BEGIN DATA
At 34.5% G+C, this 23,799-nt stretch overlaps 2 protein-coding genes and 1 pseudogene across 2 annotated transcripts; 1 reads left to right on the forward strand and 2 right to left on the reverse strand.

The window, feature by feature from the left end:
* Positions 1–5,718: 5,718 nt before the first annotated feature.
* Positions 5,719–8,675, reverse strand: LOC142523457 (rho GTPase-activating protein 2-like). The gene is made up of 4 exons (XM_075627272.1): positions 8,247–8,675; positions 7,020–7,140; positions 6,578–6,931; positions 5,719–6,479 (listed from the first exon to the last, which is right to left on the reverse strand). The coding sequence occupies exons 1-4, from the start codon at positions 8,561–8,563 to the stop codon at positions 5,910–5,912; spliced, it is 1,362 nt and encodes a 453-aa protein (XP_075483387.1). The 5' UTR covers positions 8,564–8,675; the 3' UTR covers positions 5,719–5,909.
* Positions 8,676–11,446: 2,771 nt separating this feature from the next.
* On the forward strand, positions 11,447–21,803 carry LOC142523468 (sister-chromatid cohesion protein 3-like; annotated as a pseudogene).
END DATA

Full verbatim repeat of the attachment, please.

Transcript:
At 34.5% G+C, this 23,799-nt stretch overlaps 2 protein-coding genes and 1 pseudogene across 2 annotated transcripts; 1 reads left to right on the forward strand and 2 right to left on the reverse strand.

The window, feature by feature from the left end:
* Positions 1–5,718: 5,718 nt before the first annotated feature.
* Positions 5,719–8,675, reverse strand: LOC142523457 (rho GTPase-activating protein 2-like). The gene is made up of 4 exons (XM_075627272.1): positions 8,247–8,675; positions 7,020–7,140; positions 6,578–6,931; positions 5,719–6,479 (listed from the first exon to the last, which is right to left on the reverse strand). The coding sequence occupies exons 1-4, from the start codon at positions 8,561–8,563 to the stop codon at positions 5,910–5,912; spliced, it is 1,362 nt and encodes a 453-aa protein (XP_075483387.1). The 5' UTR covers positions 8,564–8,675; the 3' UTR covers positions 5,719–5,909.
* Positions 8,676–11,446: 2,771 nt separating this feature from the next.
* On the forward strand, positions 11,447–21,803 carry LOC142523468 (sister-chromatid cohesion protein 3-like; annotated as a pseudogene).